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The impact of work-from-anywhere policies

Author: Adrian Henderson and Lily Wilding

Published: 29 Jul 2021

The impact of work-from-anywhere policies article image

What effect does a globally mobile workforce have on transfer pricing arrangements? Adrian Henderson and Lily Wilding outline some of the implications and the key questions to consider.

What is ‘working from anywhere’?

The home-working revolution driven by COVID-19 is increasingly likely to result in a ‘new normal’ for employee working patterns. With fewer people wishing to be office-based five days a week, ‘hybrid’ (part-home, part-office) or ‘work-from-anywhere’ (WFA) models are being considered by a lot of firms. 

As more companies implement these policies, flexible working models are likely to become embedded in many sectors.

WFA policies are particularly interesting from a tax perspective as they allow employees to work far away from the employer’s business activities. In a recent survey of 611 UK mid-market businesses (June 2021), Grant Thornton found that 69% of respondents expect more of their employees, both existing and new hires, will want to work remotely from outside the UK than before coronavirus. This means that employees could be located in different countries to where, historically, their office would have been. They could also base themselves in multiple locations, spending parts of the year in different countries.

These scenarios could lead to many tax considerations that are yet to be fully understood. This article identifies some of the transfer pricing impacts of a work-from-anywhere policy and sets out the questions companies will need to consider.

Functions, assets and risks

The economic principles underpinning transfer pricing focus on functions, assets and risks. The performance of functions, the creation of assets and the management of risks are largely driven by employee actions. The physical location of employees is of considerable importance when considering where value is added and profit is made.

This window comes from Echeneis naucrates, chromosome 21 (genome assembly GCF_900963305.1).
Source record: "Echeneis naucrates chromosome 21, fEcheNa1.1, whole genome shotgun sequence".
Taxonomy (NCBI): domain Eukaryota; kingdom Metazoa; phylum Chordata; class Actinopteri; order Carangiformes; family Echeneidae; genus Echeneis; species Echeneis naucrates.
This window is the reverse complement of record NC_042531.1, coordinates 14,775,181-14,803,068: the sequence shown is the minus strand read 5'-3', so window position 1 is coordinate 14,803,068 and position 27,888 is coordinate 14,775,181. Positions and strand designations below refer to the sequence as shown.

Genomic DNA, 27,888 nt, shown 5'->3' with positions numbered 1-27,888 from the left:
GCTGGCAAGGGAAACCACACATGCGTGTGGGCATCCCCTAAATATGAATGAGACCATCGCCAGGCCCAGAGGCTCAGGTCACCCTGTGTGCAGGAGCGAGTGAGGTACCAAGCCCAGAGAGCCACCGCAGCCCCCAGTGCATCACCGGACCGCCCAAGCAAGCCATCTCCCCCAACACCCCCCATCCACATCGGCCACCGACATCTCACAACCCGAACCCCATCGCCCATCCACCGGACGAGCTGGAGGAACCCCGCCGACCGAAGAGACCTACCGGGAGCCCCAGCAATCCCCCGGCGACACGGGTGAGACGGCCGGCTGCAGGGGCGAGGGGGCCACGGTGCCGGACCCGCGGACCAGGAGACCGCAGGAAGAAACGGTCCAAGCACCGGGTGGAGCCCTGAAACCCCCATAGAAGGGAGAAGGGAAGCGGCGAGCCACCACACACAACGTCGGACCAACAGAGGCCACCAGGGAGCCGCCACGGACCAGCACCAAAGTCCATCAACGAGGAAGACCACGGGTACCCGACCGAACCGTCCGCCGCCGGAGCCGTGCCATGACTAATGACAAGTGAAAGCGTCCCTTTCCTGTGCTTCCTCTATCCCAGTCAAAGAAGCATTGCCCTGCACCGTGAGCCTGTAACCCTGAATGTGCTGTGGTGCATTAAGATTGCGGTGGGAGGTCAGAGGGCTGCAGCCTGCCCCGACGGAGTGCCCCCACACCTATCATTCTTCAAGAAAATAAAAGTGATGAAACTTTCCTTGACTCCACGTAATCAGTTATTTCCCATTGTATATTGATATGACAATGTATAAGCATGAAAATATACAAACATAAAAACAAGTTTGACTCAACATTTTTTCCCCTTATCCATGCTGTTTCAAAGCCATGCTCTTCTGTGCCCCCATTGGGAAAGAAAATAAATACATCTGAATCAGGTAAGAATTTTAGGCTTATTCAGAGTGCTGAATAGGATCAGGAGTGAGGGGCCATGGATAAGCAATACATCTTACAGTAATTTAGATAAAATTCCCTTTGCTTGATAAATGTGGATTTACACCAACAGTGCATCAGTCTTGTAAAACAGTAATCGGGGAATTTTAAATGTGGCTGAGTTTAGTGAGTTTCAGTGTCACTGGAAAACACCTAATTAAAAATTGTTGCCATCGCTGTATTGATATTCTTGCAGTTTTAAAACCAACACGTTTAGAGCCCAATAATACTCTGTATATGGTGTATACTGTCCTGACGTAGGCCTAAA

Substantial time and resources are often focused by tax authorities on determining employee activities to identify if the transfer pricing policies correctly assign profit to a country in order for it to be taxed. Consequently, increasing the opportunity for key employees to be in different locations can create some complex transfer pricing issues.


The ordinary working location of key employees is one of the main factors in determining where residual profit within an organisation resides. For example, the performance of, and exercise of control over, the development, enhancement, maintenance, protection and exploitation of intangibles (DEMPE functions) are largely determined by the location of the individuals undertaking these activities. Where employees performing DEMPE functions are spread over multiple countries, a clear plan is required to ensure the transfer pricing policies reflect that geographical footprint.

This in principle sounds achievable but, with more mobile employees, there is a risk of a continually evolving mix of countries increasing the complexity in determining where the IP is being created.

Significant people functions (SPF)

More mobile employees can give rise to potential issues regarding the creation of permanent establishments, which in turn leads to transfer pricing issues regarding how profits are attributed. The Organisation for Economic Co-operation and Development’s (OECD’s) 2010 Report on the Attribution of Profits to Permanent Establishments states that assets and risks should be attributed to a head office in line with the location of SPFs, thereby reiterating the idea that profits should be allocated where the key individuals within a group are creating and adding value.

The OECD’s guidance provides many examples, but these consider static point-in-time situations and do not envisage the more dynamic arrangements that could be created by WFA policies.

Finding the right person for the job